MISSION UPDATES | December 14, 2022

Sols 3682-3683: Perspective

Written by Scott VanBommel, Planetary Scientist at Washington University
This image was taken by Left Navigation Camera onboard NASA's Mars rover Curiosity on Sol 3681. Credits: NASA/JPL-Caltech.

This image was taken by Left Navigation Camera onboard NASA's Mars rover Curiosity on Sol 3681. Credits: NASA/JPL-Caltech. Download image ›

In yesterday’s blog, Natalie Moore wrote of our continued attempts to drill “Amapari” and word from our beloved rover that our drill was still on the ground when data arrived from Mars. Today we received confirmation that the arm had retracted from the surface, exposing the hole that prompted an earlier than expected termination of our latest drill attempt. These latest data confirmed we did not reach the desired depth and there was insufficient sample in the drill stem for analysis by CheMin and SAM. As such, the team decided not to pursue portion characterization activities and is considering foregoing further drilling attempts here. Instead, we are considering potentially sampling from the “Marker Band” when we expect to cross it again during our continued traverse up Mount Sharp.

It is easy to look at the post-drill images acquired of the workspace, such as the one headlining this blog (with the rover’s shadow nicely framing our drilled bedrock, itself outlined from its surroundings by cracks or voids that formed under the duress of the rover’s interrogation attempt) and think we did not get what we wanted here. But that’s hardly the whole story. Our intrepid decade-plus-old rover did her job remarkably. She drilled into the rock, noticed something was not right, and stopped. These safety mechanisms are in place should a situation just like this occur, potentially preventing more dire issues from arising such as irreversible damage to rover hardware.

Our drilling efforts at Amapari prompted me to take a broader perspective and remember what we are doing at a fundamental level. It can be easy to take for granted many aspects of exploring with our rover, as if there’s a magic wand we wave and a day or two later juicy morsels of data come from Mars in various forms, confirming or contrasting scientific theories we may have. But there is no magic wand. Decades of hard work and meticulous planning went into crafting a spacecraft and gently landing it on the surface of another planet. Curiosity is commanded by a remarkable international team spanning numerous disciplines. Together, we make these plans a reality.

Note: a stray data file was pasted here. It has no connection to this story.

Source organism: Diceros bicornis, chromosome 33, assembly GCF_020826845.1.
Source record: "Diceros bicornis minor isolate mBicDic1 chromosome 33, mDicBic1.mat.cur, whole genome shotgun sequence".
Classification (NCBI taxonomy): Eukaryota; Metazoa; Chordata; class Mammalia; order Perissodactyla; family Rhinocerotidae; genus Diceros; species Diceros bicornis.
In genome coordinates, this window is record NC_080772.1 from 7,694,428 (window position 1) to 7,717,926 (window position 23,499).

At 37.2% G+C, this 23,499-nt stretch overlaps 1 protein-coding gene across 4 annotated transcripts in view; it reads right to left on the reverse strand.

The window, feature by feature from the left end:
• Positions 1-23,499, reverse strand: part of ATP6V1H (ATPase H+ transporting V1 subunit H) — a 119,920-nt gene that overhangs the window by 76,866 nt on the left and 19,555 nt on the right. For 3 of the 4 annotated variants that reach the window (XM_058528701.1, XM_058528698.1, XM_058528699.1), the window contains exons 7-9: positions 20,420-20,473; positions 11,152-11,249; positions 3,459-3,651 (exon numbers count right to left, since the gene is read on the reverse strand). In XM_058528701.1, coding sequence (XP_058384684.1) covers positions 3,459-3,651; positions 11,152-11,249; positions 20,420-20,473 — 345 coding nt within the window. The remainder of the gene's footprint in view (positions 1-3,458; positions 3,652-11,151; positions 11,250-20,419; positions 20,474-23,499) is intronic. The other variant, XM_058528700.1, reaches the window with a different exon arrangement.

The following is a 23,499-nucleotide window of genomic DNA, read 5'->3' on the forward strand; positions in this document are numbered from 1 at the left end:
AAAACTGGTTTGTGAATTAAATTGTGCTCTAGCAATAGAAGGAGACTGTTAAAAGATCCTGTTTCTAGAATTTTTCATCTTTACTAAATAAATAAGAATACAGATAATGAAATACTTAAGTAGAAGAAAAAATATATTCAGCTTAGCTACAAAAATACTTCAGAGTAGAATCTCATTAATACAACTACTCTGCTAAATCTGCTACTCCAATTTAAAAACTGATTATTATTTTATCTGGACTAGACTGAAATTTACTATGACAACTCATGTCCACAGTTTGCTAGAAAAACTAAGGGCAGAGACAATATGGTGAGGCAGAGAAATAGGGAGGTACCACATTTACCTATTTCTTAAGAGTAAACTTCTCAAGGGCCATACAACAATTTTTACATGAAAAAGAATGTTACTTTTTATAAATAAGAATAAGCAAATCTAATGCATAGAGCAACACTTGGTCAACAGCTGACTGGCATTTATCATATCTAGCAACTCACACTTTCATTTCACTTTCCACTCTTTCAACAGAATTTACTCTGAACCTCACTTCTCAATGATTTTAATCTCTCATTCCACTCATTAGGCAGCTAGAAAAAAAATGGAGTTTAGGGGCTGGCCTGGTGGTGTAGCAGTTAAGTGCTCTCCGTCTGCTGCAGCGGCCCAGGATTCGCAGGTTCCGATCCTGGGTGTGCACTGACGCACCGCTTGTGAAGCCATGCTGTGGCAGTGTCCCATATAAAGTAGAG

We are exploring another world through the digital eyes of cameras built over a decade ago. The images acquired provide us with the data we need to not only drive and conduct image-based science, but also to deploy our 2.3 meter long robotic arm, the end of which has a 30 kg toolbox (referred to as a turret) equipped with a high-resolution camera (MAHLI), an X-ray spectrometer (APXS), a brush (DRT), a scoop, and our percussion drill. The fact that we are able to place these instruments at the end of a long and massive arm, with cm-to-sub-cm accuracy, on another planet, using only images, is remarkable in and of itself, whether it be to drill, or, as in today’s plan, acquire high-resolution images and in situ compositional data.

In today’s plan we acquired MAHLI images of the Amapari drill hole and tailings, as well as APXS geochemical analyses of the tailings and nearby mini-drill. These activities are complemented by ChemCam and Mastcam images of our drill workspace; the team opted to forgo LIBS analyses of the drill tailings given the potential to redistribute the drill tailings ahead of our APXS activities. To me, today also served as a reminder to maintain perspective and to not take for granted the complexity of executing a plan, and to not forget how capable our rover and team are, especially when Mars seemingly has its own agenda. In the days or weeks ahead, we will leave this location. Fresh landscapes and discoveries compel us forward.